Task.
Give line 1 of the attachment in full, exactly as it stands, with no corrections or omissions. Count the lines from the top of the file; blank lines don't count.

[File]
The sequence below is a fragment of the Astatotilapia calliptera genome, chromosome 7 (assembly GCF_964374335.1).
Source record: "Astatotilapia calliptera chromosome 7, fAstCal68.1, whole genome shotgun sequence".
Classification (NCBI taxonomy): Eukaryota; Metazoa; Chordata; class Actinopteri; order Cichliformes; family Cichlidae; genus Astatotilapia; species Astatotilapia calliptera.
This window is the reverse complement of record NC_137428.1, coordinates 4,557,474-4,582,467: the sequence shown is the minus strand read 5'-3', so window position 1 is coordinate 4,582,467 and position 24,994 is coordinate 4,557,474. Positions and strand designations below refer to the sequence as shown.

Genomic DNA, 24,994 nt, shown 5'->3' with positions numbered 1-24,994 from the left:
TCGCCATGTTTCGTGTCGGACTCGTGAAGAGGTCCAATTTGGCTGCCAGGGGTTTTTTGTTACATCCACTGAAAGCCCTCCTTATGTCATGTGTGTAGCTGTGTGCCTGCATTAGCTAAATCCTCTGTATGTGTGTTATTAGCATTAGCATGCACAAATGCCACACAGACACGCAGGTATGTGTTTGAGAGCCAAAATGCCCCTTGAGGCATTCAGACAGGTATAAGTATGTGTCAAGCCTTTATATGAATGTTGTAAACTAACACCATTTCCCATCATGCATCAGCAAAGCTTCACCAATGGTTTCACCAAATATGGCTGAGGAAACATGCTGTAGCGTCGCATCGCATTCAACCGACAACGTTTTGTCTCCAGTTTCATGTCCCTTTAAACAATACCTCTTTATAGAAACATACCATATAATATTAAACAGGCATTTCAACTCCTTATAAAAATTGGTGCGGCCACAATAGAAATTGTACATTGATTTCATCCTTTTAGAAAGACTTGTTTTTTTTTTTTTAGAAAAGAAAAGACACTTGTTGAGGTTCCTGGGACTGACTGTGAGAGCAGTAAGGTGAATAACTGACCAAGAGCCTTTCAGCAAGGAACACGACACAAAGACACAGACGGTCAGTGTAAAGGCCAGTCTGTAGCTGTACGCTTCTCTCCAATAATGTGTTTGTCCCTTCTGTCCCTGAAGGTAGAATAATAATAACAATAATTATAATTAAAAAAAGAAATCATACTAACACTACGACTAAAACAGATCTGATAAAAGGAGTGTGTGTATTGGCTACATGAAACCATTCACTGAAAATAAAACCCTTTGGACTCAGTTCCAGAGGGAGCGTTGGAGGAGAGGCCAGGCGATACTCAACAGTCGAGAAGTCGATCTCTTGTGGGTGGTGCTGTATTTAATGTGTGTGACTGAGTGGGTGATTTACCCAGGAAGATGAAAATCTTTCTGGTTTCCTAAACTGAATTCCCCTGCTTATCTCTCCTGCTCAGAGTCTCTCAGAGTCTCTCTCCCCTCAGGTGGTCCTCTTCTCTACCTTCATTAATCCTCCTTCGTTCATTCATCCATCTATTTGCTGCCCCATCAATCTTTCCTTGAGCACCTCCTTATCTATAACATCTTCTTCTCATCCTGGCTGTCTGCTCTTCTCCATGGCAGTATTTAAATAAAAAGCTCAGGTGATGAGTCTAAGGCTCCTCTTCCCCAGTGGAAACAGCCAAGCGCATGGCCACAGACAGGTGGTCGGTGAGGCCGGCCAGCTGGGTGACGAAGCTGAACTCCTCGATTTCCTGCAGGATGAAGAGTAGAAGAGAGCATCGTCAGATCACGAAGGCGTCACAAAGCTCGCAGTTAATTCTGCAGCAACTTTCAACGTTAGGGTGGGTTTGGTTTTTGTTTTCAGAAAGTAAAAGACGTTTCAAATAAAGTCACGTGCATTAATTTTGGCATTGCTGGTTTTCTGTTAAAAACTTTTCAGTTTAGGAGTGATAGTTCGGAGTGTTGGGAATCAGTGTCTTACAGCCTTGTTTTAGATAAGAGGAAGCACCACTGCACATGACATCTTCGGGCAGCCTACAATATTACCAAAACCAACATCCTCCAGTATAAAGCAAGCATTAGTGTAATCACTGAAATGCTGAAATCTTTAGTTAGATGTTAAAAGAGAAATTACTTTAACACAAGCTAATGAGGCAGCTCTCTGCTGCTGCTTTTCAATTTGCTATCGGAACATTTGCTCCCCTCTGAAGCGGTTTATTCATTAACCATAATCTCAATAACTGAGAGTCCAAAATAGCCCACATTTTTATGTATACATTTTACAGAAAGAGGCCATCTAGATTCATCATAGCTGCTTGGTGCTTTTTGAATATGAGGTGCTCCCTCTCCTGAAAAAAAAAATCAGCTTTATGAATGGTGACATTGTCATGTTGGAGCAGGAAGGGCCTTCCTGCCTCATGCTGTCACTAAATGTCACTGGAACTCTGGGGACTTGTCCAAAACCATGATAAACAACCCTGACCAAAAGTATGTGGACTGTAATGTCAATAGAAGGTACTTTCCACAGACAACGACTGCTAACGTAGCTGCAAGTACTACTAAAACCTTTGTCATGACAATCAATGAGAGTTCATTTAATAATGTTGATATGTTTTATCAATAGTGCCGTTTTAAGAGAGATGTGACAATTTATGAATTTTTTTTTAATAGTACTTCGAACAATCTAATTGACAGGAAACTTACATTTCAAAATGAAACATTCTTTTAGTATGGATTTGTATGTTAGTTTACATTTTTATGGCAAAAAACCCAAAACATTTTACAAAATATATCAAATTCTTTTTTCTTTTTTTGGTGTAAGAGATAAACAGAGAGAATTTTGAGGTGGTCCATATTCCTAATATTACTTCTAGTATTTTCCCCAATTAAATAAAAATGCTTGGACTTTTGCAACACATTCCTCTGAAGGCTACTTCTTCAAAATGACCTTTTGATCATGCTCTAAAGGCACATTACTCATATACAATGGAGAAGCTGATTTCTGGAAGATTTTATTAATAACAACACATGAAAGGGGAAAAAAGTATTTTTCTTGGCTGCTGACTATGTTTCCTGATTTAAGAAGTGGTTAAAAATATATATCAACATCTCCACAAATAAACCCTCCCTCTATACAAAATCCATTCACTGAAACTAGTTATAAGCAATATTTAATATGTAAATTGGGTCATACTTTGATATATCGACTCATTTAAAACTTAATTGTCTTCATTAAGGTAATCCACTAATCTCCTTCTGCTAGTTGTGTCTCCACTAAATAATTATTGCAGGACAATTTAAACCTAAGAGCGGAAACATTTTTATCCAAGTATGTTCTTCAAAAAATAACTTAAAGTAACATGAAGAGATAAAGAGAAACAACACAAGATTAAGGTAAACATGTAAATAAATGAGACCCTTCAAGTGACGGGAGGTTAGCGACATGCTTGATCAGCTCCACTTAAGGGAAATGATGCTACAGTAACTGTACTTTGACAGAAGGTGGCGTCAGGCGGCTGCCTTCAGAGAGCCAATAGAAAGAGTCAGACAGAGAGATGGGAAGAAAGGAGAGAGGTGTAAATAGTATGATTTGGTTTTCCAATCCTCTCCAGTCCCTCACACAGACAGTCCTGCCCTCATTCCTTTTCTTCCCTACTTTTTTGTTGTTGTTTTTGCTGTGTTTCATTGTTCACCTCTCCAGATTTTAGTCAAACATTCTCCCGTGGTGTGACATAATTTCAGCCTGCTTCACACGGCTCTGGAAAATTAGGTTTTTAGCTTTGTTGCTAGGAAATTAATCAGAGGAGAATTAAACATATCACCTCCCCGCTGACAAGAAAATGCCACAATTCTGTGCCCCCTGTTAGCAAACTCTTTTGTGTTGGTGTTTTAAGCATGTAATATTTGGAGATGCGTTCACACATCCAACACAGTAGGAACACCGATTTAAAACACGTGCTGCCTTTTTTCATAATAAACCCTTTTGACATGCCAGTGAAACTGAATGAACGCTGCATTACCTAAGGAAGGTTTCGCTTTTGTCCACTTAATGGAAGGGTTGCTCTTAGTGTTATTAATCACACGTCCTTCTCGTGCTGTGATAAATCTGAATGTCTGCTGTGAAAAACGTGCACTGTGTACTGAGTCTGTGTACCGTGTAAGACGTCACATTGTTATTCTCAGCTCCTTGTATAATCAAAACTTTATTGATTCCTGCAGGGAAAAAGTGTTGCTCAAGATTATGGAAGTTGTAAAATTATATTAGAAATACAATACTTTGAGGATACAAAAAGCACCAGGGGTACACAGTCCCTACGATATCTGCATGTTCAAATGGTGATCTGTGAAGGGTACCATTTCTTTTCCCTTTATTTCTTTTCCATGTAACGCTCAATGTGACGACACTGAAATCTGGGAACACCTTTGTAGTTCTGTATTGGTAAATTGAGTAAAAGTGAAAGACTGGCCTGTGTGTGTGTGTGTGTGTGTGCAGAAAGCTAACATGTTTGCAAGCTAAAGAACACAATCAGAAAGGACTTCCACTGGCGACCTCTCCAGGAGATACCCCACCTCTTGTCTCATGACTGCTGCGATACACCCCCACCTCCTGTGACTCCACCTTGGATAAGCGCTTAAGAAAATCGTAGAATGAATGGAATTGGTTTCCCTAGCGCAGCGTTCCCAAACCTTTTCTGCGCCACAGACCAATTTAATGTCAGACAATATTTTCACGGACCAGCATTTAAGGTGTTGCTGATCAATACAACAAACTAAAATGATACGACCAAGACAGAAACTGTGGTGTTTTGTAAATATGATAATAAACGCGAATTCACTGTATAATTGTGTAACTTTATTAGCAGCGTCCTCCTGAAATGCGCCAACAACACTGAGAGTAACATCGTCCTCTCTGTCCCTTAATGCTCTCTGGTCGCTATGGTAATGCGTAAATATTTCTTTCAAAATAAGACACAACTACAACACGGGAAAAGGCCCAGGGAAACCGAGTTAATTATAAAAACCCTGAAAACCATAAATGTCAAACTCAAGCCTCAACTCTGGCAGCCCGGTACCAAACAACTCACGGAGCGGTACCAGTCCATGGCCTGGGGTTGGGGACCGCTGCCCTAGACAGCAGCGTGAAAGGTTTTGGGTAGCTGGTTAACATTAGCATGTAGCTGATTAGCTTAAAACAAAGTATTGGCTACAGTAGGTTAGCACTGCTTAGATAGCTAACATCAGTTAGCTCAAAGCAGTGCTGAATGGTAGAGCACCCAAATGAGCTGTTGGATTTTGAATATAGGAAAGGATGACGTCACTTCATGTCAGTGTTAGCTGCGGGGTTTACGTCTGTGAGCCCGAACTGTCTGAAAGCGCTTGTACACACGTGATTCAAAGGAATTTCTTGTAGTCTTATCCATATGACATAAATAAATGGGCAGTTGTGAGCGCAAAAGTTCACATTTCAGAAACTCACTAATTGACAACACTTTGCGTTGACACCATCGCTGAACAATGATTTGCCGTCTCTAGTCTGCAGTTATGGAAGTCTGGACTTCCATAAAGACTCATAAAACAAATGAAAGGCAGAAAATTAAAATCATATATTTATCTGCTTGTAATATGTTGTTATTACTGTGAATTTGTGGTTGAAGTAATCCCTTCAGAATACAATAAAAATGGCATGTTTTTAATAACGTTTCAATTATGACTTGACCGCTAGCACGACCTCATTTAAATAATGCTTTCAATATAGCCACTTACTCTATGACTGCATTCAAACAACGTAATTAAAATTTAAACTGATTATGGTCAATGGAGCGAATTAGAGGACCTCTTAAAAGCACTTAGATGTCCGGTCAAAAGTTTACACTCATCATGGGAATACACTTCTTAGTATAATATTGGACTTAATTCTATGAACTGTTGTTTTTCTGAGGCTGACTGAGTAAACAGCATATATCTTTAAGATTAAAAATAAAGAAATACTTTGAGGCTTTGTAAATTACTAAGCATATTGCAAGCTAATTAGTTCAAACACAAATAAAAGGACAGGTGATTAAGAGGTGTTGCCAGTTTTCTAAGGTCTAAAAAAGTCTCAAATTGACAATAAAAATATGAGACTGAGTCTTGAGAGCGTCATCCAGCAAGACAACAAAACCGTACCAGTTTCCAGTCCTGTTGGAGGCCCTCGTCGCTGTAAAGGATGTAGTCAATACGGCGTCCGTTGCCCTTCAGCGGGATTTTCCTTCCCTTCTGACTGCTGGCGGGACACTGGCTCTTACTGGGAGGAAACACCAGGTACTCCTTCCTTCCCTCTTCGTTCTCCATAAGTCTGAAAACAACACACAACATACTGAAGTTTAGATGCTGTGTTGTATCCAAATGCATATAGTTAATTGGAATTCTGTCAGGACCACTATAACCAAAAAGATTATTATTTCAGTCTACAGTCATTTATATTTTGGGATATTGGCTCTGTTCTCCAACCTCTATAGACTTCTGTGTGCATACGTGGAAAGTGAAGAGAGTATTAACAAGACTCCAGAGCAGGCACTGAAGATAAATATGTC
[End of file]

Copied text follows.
The sequence below is a fragment of the Astatotilapia calliptera genome, chromosome 7 (assembly GCF_964374335.1).